The customer service rep didn't even listen to my issue. I explained I couldn't download the tool that allowed me to install Windows 7 from a USB because my XP copy was non-genuine, which was the very reason I was trying to install genuine Windows 7. He claimed that Windows 7 can only be installed via DVD despite my thorough explanation about how I was attempting to download a Microsoft tool that allowed USB installation. It was clear that he was not listening to the issue at all and was just guessing at company policy. My experience with Microsoft Windows 7 and the customer support was absolutely infuriating. From now on, I will make every effort to avoid purchasing any Microsoft product. I have converted my home network to exclusively Apple products.
Once respected finance authors are falling over themselves to denounce Goldman and express shock (I mean SHOCK) that an investment bank would go so far as to place a bet. Yes, you heard it bets (!!!) I mean it's their societal duty to be scape-goats whenever the economy falters and here they are making bets (again, !!!) when they are supposed to be shopping for monocles.
Seriously, Lowenstein, you wrote a book on Warren Buffett. You have to be less dumb than you appear in this op-ed. What exactly is the difference between Goldman using their legion of quants to determine that buying a CDS is a good idea because it's discounted cash flows more than compensate for the expected risk and the venerable Mr. Buffett buying Coca-Cola right after the '87 crash? Fundamentally, how is one a BET, but not the other?? Furthermore, how is one more "socially beneficial" than the other? Did Buffett's winnings somehow cure cancer or lower anyone's home mortgage rate? Did even lower the deficit a little (no, because he probably never sold and never paid taxes).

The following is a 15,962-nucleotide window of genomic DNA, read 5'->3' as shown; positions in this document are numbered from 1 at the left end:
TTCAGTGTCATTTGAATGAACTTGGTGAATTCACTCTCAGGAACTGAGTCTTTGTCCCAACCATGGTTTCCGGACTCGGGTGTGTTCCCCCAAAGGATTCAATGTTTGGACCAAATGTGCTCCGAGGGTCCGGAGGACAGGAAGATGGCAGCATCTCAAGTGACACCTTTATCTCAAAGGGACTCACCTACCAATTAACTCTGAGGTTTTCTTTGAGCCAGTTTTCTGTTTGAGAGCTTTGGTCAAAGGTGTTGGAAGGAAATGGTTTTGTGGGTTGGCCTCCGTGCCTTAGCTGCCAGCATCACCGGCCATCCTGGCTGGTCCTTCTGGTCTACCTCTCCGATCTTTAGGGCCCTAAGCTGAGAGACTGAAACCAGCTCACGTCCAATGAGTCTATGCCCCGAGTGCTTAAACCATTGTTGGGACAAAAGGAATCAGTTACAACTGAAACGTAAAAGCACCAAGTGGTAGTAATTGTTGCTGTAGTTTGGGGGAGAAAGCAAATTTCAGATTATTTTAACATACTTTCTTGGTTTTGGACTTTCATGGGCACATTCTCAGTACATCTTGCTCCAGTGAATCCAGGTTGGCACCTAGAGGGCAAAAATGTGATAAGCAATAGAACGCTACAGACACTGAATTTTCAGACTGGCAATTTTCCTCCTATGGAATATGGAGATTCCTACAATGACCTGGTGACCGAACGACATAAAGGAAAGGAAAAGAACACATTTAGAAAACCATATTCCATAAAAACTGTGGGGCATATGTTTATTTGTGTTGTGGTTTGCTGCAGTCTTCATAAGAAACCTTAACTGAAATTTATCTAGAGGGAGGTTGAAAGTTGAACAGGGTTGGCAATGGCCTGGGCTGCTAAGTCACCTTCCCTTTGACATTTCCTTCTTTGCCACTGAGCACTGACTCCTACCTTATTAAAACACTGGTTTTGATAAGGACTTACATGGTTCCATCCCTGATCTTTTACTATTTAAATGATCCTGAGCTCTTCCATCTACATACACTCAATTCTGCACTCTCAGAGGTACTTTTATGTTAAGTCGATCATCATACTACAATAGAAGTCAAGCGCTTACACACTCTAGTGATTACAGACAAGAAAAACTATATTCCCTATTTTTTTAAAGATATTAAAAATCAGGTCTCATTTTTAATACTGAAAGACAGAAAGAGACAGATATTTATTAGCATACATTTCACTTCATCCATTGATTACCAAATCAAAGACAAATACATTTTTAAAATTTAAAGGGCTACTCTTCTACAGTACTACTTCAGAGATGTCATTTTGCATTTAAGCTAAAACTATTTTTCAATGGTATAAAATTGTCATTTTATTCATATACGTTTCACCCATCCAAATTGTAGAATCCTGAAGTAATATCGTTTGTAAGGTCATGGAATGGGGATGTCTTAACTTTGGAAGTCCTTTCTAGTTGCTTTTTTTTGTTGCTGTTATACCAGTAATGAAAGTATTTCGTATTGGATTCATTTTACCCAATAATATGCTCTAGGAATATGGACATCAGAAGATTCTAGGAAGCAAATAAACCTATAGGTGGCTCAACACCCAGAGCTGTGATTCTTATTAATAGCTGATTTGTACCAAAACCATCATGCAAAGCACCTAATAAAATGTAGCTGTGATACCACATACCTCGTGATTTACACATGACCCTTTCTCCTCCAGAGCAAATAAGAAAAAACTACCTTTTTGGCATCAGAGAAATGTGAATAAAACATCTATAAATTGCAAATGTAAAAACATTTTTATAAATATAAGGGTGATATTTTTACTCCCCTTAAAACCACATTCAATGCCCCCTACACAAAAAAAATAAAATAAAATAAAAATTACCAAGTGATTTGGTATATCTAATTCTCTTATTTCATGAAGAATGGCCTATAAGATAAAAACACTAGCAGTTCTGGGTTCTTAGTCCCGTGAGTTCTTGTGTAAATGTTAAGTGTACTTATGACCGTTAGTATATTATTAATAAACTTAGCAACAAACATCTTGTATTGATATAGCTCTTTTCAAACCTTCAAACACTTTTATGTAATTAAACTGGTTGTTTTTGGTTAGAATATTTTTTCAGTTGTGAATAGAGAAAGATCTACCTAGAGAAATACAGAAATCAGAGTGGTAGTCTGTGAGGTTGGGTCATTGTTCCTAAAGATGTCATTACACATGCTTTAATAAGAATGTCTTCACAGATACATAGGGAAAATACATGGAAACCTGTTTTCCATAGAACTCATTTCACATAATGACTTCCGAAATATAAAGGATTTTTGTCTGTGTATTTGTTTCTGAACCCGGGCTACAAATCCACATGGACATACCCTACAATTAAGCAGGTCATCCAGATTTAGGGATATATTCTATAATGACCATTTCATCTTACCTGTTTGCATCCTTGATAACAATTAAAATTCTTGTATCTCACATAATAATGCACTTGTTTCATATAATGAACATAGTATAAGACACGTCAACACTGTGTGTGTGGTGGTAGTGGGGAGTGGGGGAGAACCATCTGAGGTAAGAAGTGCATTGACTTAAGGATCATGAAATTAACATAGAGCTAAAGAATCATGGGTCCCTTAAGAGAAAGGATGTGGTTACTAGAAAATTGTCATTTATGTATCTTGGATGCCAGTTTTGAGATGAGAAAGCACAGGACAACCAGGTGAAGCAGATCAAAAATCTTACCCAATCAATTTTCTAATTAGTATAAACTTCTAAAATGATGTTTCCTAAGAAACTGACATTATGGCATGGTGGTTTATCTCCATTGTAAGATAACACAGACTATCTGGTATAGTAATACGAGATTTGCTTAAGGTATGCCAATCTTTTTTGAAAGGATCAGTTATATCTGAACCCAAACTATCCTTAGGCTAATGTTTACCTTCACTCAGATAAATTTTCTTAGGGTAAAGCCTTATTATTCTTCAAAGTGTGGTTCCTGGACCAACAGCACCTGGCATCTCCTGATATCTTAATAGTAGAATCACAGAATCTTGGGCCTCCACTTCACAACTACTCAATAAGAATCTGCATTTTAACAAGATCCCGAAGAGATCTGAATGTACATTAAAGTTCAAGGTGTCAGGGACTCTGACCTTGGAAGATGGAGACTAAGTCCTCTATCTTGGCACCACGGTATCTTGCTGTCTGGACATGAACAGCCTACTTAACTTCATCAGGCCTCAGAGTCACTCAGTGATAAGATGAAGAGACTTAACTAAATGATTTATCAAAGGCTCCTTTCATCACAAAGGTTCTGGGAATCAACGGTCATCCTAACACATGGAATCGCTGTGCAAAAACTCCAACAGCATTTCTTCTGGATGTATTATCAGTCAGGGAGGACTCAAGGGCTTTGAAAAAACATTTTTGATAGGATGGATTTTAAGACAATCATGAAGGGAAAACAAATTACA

Lowenstein goes further to claim that Goldman's actions are wrong because they were "gambling with the economy". The intention of this silly rhetoric is to convey a scene of Goldman bankers looking at their cards and saying "hmm, I'll see your US economy and raise you the souls of the US tax payers." What's lost in this fanciful allegory is that the only reason that taxpayers backed these losses is our political leaders forced us to back them. Lowenstein skips over this essential fact and acts as if it is a metaphysical given every time that Goldman spun the roulette wheel, the American economy was sitting on double zero.
Since NYT didn't print my LTE, here it is for your viewing pleasure. Original op-ed:http://www.nytimes.com/2010/03/19/opinion/19krugman.html
Paul Krugman's op-ed "Closing Arguments on Health Care" inadvertently makes a persuasive case for the irrelevance of the health care bill's purported benefits. He spends half of his article detailing the abuses of Assurant Health. However, as he correctly points out, these abuses are already illegal.